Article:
The type of surfacing you select for your Playground Resurfacing can have a significant impact on the safety, accessibility and cost of your project. The best choice will balance your design needs, budget and maintenance requirements against the regulations in your area, and be compatible with any equipment you may be incorporating.
Generally, there are two types of surfacing for playgrounds: loose-fill and solid. Loose-fill surfacing is often wood mulch, but can include rubber mulch and synthetic turf as well. Solid surfacing is unitary and includes bonded rubber, poured-in-place (PIP), and rolled products such as rubber tiles or turf.
Playground Resurfacing Maintenance: Tips for Keeping Your Play Area Safe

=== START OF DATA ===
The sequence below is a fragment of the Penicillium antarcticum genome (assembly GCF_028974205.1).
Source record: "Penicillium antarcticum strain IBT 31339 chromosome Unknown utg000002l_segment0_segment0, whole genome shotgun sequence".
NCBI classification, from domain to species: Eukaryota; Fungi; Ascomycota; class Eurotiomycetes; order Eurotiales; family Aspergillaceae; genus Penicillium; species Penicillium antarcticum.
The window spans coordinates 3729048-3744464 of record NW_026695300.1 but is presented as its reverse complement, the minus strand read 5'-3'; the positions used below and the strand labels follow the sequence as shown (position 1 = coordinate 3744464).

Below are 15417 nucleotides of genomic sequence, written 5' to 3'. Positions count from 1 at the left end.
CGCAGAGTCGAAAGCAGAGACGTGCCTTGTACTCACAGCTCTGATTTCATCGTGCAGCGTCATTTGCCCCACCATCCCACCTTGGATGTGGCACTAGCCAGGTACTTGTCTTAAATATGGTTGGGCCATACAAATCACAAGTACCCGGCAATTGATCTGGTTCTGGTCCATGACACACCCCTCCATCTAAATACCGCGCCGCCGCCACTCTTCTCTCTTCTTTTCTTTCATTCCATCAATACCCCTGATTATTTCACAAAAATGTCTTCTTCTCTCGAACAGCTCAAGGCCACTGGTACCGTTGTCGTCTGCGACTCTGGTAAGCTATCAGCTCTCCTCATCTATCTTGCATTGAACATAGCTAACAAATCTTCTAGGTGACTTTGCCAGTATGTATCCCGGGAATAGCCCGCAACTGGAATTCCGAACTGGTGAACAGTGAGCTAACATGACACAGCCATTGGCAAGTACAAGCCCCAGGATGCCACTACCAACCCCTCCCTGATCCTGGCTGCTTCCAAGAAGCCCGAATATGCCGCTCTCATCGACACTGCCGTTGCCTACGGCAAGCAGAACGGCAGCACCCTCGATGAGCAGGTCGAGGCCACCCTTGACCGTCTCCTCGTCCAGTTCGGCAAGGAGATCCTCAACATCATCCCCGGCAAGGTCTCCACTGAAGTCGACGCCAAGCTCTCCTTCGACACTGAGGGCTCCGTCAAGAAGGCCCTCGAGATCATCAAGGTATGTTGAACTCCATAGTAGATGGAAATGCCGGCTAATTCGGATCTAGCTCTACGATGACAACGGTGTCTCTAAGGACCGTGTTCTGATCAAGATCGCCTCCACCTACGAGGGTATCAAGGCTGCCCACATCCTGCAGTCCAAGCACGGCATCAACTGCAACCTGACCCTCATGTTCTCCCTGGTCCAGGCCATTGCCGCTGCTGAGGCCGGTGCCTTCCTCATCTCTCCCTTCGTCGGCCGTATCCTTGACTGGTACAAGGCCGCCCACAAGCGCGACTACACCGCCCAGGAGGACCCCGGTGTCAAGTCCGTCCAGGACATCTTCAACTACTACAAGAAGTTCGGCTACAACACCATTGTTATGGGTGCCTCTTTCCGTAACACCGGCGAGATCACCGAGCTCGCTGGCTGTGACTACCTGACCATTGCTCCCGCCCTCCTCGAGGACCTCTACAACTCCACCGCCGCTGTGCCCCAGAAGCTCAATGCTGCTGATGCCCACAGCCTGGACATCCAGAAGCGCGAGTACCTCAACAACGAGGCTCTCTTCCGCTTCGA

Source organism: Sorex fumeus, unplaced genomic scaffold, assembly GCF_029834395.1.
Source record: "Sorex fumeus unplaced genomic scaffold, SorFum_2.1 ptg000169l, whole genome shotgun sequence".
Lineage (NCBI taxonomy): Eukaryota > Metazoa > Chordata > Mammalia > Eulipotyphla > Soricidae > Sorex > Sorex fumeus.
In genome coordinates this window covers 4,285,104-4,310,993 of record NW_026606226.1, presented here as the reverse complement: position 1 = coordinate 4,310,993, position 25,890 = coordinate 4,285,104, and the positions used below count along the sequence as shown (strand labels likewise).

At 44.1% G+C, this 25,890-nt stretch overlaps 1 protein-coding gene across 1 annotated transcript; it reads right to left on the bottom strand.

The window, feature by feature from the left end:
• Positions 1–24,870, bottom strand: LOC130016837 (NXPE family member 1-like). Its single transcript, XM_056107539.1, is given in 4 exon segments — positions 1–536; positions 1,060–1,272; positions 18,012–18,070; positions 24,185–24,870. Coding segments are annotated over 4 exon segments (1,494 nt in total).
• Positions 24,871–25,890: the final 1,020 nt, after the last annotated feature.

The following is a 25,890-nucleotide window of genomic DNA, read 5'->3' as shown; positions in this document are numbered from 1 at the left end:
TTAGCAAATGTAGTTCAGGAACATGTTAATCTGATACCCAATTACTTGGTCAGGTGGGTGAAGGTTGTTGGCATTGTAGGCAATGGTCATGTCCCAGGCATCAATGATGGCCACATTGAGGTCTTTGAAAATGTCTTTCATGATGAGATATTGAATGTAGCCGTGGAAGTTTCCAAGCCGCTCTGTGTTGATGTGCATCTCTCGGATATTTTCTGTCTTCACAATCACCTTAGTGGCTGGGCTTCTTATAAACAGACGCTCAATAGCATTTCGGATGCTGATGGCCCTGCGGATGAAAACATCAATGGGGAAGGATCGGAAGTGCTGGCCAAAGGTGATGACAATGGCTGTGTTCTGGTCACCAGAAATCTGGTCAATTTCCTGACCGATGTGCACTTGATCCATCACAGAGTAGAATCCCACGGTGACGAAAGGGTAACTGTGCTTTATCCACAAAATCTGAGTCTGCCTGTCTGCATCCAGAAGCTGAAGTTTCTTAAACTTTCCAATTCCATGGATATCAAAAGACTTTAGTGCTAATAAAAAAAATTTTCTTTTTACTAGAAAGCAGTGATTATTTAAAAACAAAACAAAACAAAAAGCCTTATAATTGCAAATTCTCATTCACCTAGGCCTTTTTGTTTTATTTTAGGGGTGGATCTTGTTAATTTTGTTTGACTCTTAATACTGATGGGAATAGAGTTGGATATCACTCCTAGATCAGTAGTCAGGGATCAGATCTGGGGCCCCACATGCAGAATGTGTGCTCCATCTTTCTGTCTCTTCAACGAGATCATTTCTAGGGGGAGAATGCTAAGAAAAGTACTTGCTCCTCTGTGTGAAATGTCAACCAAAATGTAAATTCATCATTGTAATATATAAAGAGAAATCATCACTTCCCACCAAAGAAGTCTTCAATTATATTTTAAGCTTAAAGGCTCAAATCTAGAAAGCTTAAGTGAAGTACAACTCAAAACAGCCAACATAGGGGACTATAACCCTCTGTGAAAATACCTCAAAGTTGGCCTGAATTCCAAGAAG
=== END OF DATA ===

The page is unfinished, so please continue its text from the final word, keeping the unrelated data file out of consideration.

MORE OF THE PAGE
There are also hybrid systems available. A reputable provider should be able to suggest the right surface for your project, based on your needs and budget. They should be able to show you field-testing results for the material you are considering and be able to provide documentation that it meets the Americans with Disabilities Act (ADA) standards.
One of the most important factors when selecting a surface is its drainage. If a surface cannot drain, it will become saturated, and this can cause problems, such as decreased impact attenuation and surface stiffness. This can also create tripping hazards and encourage the growth of weeds.
Using a professional is recommended for asphalt and concrete pavement surfacing, because it is a large job and requires heavy machinery. Unlike loose-fill surfacing, which can be purchased from home improvement stores, these materials require special preparation and installation techniques to ensure their longevity. Asphalt and concrete require a compacted base, which can be difficult to install, and need to be properly graded and sloped for drainage.